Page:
Simin moved to the United States in 1979 with her husband, six-year-old son and unborn daughter. She believed that her stay in this country would only be temporary, just until the chaos following Iran's Islamic revolution calmed down. Who knew things would never again be the same?
Slowly, as the months and years flickered by and her children grew up, she came to realize that the possibility of returning back to Iran was dimming. At first, she was resistant to calling the U.S. her home.
Her entire life was back in Iran. Her culture, her house, her valued possessions, and most importantly, her beloved mother, were all in Iran. But as she started to see her children start school and make friends, joining sports teams and clubs, playing music and volunteering, she came to believe that their aspirations and goals came first.
She gave up on the idea of moving back to Iran. With each passing day, she got a little closer to being settled in the U.S. and a little farther away from Iran. The idea of even visiting Iran took over ten years to be fulfilled. After all, when you come to a country, not knowing the language, with very few belongings, and having to start from scratch, it takes a long time to be able to go back to the place from which you came.
For years, she was homesick for the streets of Tehran and Isfahan and the sweet smells of naan in the morning and gormé sabzi in the evening. Most of all, she missed and longed for her mother, Ghodsi Joon, who had for years, for the sake of her children, sacrificed her own happiness at the hands of difficult relatives.
Now, years after Simin's fateful plane trip to the U.S., followed by her siblings, her mother was alone in Iran. Worse yet, Ghodsi Joon had fallen ill with Parkinson's disease. Troubled by her mother's situation, Simin spent the next four years traveling back and forth between the U.S., Iran, Turkey and Dubai, trying to get a visa for Ghodsi Joon so that she could come to the U.S. to be with her family.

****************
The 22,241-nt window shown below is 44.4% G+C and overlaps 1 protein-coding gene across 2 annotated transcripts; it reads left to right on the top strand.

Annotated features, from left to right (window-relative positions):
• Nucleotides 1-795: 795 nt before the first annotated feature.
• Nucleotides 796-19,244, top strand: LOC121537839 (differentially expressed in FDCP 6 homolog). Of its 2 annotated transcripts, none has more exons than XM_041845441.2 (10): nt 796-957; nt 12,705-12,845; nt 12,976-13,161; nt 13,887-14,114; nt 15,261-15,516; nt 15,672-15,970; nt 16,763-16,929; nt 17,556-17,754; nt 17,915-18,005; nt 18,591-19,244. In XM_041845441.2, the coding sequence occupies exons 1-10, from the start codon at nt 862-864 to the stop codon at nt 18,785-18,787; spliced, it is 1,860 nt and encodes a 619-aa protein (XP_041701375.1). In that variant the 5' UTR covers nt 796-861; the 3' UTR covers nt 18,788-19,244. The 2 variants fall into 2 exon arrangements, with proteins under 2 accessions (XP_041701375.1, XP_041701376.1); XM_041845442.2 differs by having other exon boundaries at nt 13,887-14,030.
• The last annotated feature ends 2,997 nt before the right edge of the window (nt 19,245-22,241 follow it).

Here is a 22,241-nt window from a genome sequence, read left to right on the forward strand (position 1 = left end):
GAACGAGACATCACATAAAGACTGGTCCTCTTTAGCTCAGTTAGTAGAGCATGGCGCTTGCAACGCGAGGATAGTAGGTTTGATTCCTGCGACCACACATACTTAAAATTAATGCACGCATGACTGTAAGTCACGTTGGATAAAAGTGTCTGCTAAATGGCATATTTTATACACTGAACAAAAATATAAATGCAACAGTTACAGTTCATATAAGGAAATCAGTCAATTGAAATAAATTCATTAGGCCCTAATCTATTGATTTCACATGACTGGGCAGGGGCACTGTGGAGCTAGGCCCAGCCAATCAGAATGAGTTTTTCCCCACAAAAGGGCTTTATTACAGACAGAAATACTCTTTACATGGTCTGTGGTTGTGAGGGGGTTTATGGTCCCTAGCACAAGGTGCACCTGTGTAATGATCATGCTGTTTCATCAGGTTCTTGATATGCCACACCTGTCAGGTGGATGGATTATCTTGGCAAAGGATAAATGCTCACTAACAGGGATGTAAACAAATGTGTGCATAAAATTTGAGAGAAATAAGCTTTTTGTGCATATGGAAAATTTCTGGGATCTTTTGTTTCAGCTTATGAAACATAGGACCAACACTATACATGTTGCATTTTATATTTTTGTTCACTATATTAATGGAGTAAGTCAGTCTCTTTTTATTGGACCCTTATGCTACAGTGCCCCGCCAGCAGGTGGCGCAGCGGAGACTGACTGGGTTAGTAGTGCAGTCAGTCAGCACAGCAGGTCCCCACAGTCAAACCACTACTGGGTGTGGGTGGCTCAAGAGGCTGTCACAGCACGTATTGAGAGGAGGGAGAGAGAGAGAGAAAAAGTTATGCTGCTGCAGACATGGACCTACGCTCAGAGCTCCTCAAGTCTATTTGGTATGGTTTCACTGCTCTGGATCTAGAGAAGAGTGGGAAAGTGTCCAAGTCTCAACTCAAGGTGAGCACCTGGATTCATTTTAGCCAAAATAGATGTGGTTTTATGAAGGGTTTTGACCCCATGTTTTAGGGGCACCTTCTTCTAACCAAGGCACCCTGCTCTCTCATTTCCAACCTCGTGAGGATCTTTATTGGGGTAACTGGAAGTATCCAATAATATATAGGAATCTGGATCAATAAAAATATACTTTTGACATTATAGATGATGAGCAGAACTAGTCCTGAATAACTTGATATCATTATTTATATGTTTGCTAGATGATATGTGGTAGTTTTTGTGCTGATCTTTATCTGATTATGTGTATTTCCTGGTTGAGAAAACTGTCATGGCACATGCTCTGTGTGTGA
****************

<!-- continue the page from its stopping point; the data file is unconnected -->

The ordeal was long and painful. Imagine spending the entire morning and afternoon standing in line in front of the U.S. Consulate in Ankara, Turkey, with your soft spoken, 74-year-old mother, who has Parkinson's, only to have them cruelly deny her a visa, forcing her to wait six months before she could even apply again.
Simin did everything to bring Ghodsi Joon to the U.S., including becoming a citizen of the country she was reluctant to come to in the first place. But it finally happened. The U.S. Consulate in Dubai gave Ghodsi Joon a visa in 1996.
Four years later, Simin's sacrifice of returning to her true homeland had paid off. She was finally content. Her mother was now living with her, her son had just bought his own home, and her daughter was about to graduate from college. Yet, her happiness was bittersweet, for although, she could not be more grateful for having Ghodsi Joon live with her, Parkinson's disease was taking over.
Doctors, nurses, social workers, and even relatives, all told her that it would be best to put Ghodsi Joon in a nursing home. But Simin adamantly stood by her mother and said, She is my mother and I will be honored to take care of her myself. After all, Ghodsi Joon had done so much for her as she was growing up. Now, it was her turn to take care of her mother.
For the next several months, Simin and her sister, Shirin, did everything they could for their mother. Ghodsi Joon was never once left alone. She was hugged and kissed and loved nearly every second of every day.
In December of 2000, on a sunny afternoon of the first Friday of Ramadan, surrounded by both her daughters, Ghodsi Joon passed away. There were no regrets regarding her last days on Earth because Simin knew that they had taken good care of their mother. She only wished she could have done more.
However, Ghodsi Joon's nurses and social workers were amazed by her daughter's devotion. A few days after Ghodsi Joon's passing, a nurse told Simin, “Your mother lived as long as she did because of you and your sister. I will be telling your story for years to come.”
A dutiful daughter and a devoting mother. Both make sacrifices for the happiness of others, and both are loved. They are two parts of one single and amazing individual. A person of such a character sets a high standard for the rest of us to follow. I just hope that I can make my mother as proud as she has made me.